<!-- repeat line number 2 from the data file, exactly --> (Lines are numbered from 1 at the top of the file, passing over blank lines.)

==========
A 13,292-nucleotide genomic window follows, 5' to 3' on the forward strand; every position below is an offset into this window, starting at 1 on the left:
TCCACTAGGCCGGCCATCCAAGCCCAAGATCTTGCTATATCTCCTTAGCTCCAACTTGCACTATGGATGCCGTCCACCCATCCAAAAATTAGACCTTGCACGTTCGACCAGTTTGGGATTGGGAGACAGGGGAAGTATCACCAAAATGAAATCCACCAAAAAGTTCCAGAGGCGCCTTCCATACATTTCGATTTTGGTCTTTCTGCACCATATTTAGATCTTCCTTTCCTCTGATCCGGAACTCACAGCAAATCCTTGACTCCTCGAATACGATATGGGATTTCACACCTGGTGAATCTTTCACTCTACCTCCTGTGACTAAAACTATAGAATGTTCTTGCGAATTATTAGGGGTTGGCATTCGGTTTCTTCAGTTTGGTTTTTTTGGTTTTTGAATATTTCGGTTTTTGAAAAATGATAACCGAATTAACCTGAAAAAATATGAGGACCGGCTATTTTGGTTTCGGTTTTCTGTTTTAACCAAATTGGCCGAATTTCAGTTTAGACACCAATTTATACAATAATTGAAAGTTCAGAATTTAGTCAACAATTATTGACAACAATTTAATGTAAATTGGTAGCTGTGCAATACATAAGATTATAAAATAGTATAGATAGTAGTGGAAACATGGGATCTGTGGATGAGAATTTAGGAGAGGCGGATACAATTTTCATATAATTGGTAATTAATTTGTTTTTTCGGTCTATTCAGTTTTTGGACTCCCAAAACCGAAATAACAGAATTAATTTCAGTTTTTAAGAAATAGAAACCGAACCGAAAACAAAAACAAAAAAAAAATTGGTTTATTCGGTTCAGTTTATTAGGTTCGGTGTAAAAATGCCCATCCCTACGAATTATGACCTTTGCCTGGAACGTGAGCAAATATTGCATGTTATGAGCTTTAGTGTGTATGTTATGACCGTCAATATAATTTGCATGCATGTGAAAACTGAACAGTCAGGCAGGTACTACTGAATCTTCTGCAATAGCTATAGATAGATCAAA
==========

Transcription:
TCCACTAGGCCGGCCATCCAAGCCCAAGATCTTGCTATATCTCCTTAGCTCCAACTTGCACTATGGATGCCGTCCACCCATCCAAAAATTAGACCTTGCACGTTCGACCAGTTTGGGATTGGGAGACAGGGGAAGTATCACCAAAATGAAATCCACCAAAAAGTTCCAGAGGCGCCTTCCATACATTTCGATTTTGGTCTTTCTGCACCATATTTAGATCTTCCTTTCCTCTGATCCGGAACTCACAGCAAATCCTTGACTCCTCGAATACGATATGGGATTTCACACCTGGTGAATCTTTCACTCTACCTCCTGTGACTAAAACTATAGAATGTTCTTGCGAATTATTAGGGGTTGGCATTCGGTTTCTTCAGTTTGGTTTTTTTGGTTTTTGAATATTTCGGTTTTTGAAAAATGATAACCGAATTAACCTGAAAAAATATGAGGACCGGCTATTTTGGTTTCGGTTTTCTGTTTTAACCAAATTGGCCGAATTTCAGTTTAGACACCAATTTATACAATAATTGAAAGTTCAGAATTTAGTCAACAATTATTGACAACAATTTAATGTAAATTGGTAGCTGTGCAATACATAAGATTATAAAATAGTATAGATAGTAGTGGAAACATGGGATCTGTGGATGAGAATTTAGGAGAGGCGGATACAATTTTCATATAATTGGTAATTAATTTGTTTTTTCGGTCTATTCAGTTTTTGGACTCCCAAAACCGAAATAACAGAATTAATTTCAGTTTTTAAGAAATAGAAACCGAACCGAAAACAAAAACAAAAAAAAAATTGGTTTATTCGGTTCAGTTTATTAGGTTCGGTGTAAAAATGCCCATCCCTACGAATTATGACCTTTGCCTGGAACGTGAGCAAATATTGCATGTTATGAGCTTTAGTGTGTATGTTATGACCGTCAATATAATTTGCATGCATGTGAAAACTGAACAGTCAGGCAGGTACTACTGAATCTTCTGCAATAGCTATAGATAGATCAAA